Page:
MAEGAN MCNERNEY AZAR
Maegan McNerney Azar began her theatre career when she was nine years old as an orphan in the musical Annie. Since then, she has participated in community, educational, and professional theatre in states across the country. Currently, she is the assistant professor of acting and directing at Furman.
A Florida native, Azar grew up on Matlacha, a small fishing island on the Southwest gulf coast. After graduating with salutatorian honors from Mariner High School (Fla.), Azar enrolled at East Tennessee State University. A member of the university honors scholar program, Azar played on the university's NCAA Division I volleyball team. Her theatre interests soon became a career goal when she decided to switch majors from biology to theatre in her third term at the university. Studying under Pat Cronin, Azar worked tirelessly to become a well-rounded theatre artist--not just an actor--by studying design, theatre history, and stage management in addition to her primary acting classes. She graduated with a bachelor of science in theatre in 2003 with summa cum laude honors while earning the Bud Frank Award for Excellence and the Outstanding Student in Theatre award.
From Tennessee, she traveled to Alabama where she was heavily recruited for the masters program in acting pedagogy at the University of Alabama. Under the tutelage of Ed Williams, Peder Melhuse, Tiza Garland, and Seth Panitch, this program uniquely melded her passion for acting and her passion for teaching. The Department of Theatre and Dance afforded her the opportunity to emphasize in theatre movement, through which she studied stage combat, period styles, jazz, ballet, mask work, and Laban, while maintaining a full schedule of acting in university productions, teaching a full semester load, and studying musical theatre, voice, and directing. She earned the Marian Gallaway Award for Distinguished Graduate Acting during her second year, and in 2006, she graduated with a master of fine arts in acting pedagogy.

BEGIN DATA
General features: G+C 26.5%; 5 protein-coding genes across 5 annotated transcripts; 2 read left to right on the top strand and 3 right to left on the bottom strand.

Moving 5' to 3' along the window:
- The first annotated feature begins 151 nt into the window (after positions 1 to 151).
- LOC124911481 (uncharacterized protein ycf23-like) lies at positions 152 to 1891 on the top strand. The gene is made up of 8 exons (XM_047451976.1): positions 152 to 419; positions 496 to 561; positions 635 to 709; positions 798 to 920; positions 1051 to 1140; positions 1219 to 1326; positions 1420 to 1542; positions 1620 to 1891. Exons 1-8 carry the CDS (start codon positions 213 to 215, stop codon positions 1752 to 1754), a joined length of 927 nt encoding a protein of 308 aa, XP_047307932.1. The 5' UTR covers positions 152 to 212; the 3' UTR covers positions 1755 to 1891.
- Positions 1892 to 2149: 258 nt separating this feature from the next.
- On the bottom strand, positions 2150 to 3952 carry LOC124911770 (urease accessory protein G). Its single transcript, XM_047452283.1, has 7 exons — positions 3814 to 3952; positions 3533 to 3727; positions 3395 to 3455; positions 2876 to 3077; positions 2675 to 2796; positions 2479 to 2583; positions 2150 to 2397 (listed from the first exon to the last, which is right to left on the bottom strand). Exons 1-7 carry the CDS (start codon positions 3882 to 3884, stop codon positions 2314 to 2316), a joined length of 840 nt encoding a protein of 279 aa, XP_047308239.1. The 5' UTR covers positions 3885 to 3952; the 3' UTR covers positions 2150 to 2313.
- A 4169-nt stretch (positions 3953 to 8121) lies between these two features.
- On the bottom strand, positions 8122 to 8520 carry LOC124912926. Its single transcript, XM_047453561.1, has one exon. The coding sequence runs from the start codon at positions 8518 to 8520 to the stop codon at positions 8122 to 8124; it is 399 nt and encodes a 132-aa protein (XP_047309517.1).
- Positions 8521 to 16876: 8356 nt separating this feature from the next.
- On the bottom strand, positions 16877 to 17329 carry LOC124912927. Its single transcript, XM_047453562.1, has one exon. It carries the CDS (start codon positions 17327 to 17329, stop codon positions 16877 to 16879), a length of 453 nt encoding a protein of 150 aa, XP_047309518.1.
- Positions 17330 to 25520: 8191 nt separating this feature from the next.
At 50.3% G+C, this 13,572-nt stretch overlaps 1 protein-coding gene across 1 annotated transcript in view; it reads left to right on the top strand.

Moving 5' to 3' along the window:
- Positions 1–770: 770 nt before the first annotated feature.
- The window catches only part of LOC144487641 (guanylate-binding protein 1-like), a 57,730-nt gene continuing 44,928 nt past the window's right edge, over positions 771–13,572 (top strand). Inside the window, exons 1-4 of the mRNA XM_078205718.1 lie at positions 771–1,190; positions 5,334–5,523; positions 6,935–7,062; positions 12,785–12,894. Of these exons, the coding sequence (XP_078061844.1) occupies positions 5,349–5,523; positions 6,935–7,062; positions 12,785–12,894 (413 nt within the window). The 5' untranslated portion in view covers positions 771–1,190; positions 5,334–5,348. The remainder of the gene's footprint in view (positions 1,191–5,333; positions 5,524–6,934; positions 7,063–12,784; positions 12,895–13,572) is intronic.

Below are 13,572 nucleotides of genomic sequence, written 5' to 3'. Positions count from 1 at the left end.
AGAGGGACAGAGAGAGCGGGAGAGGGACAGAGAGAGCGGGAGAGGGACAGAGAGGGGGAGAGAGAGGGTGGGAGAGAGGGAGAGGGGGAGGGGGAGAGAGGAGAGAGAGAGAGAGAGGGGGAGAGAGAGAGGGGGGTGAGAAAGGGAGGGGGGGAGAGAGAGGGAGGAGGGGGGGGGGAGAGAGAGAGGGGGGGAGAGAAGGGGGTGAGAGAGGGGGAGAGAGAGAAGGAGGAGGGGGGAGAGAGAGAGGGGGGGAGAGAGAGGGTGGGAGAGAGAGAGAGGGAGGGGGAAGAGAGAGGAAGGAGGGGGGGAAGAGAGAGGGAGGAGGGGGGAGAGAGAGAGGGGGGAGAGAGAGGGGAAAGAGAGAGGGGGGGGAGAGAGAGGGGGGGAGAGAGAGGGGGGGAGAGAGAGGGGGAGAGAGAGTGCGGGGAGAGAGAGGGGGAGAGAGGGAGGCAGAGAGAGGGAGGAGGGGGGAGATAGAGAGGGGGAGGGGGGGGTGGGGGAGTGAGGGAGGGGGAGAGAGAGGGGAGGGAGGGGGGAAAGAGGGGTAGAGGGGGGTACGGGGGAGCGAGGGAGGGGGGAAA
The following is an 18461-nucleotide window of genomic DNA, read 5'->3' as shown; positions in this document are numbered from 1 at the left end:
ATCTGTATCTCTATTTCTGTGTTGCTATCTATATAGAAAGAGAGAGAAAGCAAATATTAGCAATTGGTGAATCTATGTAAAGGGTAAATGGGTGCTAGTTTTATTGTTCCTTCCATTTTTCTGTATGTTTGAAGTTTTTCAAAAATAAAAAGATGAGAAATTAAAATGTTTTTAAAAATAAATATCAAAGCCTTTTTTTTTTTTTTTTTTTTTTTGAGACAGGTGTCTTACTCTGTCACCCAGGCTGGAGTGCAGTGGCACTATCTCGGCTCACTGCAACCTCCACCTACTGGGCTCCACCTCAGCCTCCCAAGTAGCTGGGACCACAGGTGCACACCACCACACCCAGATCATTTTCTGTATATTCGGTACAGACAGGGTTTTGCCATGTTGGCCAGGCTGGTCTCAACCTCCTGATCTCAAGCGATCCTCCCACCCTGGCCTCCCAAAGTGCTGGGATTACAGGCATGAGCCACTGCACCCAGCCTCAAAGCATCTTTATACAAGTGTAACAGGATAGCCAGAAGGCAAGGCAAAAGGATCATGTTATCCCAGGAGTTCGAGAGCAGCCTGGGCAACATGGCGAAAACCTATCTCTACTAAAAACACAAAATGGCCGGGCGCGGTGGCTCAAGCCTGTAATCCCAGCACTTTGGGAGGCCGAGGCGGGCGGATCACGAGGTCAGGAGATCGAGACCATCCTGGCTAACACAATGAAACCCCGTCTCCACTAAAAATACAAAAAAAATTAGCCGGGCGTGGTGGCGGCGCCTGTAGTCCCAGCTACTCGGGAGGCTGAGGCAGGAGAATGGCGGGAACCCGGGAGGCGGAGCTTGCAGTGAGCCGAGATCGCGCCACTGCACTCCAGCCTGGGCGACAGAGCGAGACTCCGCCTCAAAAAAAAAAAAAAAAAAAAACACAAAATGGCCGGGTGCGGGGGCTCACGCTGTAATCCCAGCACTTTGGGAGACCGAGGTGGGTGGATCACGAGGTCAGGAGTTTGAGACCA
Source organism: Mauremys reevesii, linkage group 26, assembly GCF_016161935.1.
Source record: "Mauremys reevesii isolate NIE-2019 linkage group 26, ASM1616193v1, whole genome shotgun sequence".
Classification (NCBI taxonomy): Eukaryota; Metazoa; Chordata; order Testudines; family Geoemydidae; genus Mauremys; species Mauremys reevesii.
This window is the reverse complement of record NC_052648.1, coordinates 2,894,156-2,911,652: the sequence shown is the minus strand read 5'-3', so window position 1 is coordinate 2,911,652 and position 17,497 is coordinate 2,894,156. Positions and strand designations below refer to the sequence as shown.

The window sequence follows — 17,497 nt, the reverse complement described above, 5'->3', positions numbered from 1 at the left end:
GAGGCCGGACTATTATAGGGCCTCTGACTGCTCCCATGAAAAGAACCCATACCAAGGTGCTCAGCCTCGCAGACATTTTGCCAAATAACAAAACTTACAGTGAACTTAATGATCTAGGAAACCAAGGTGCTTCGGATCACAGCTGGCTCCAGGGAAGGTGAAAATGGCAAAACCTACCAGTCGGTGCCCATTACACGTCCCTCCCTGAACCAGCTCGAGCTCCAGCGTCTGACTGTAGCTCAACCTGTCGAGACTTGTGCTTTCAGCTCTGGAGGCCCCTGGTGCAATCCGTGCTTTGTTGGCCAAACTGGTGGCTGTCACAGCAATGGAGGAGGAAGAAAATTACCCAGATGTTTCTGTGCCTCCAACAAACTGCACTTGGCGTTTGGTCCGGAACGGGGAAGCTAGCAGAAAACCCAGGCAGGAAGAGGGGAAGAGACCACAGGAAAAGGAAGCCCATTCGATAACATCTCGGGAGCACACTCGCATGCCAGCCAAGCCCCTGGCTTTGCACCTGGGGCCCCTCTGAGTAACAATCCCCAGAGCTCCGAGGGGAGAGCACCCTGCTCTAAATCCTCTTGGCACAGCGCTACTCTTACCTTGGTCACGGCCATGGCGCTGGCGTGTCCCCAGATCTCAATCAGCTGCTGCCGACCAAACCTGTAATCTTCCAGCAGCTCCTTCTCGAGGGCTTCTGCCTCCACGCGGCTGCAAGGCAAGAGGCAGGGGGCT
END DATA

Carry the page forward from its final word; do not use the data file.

During school, Azar began her career in the professional theatre, gaining experience in summer stock outdoor theatre venues in North Carolina and Ohio. Since graduating, she has worked for SummerTide Theatre, Seaside Repertory Theatre, and the California Theatre Center as both actor and teacher. She maintains allegiance to the Southeastern Theatre Conference, as well as the Laban/Bartenieff Institute of Movement Studies. She has also studied with Hamilton Camp at the Paul Sills' Wisconsin Theatre Game Center and Ballroom Dancing at the Fred Astaire Studios in Santa Clara, Calif. Through professional experience and development, Azar continues her training for a constantly changing theatre world.
In 2006, Azar was appointed as the education director at California Theatre Center. In this position, her mission to instill a life-long appreciation for the arts in our young people took root. Azar not only developed every piece of education material for the center, but she also worked as an actor and director for the company's professional productions. The center's theatre conservatory, internship program, great spring musical, youth professional acting, and outreach programs serve thousands of students in California, Oregon, Washington, and Nevada. In 2007, Azar also had the opportunity to design curriculum for second-language English students that was then presented on the first-ever American youth theatre tour to China. Azar's conservatory students have gone on to attend top theatre schools such as University of Southern California, American Musical and Dramatic Academy, and Carnegie Mellon.
Through her courses at Furman, Azar attempts to engage individual growth through theatre as a professional art form. In so doing, she hopes that students will carry their appreciation of theatre beyond the university grounds to a wider world in need of exploring the human spirit.
Pedagogy. The art of teaching. Literally, to lead the child. Education is the foundation of all great states, and those who wish to be educated should have that wish granted. As an educator, my job is of a serious nature. My job is to lead students to become well-rounded human beings that can deftly contribute to their communities. By creating a safe environment to take risks and setting high standards to achieve goals, students can reach beyond their limits to hone talent into skillful expression.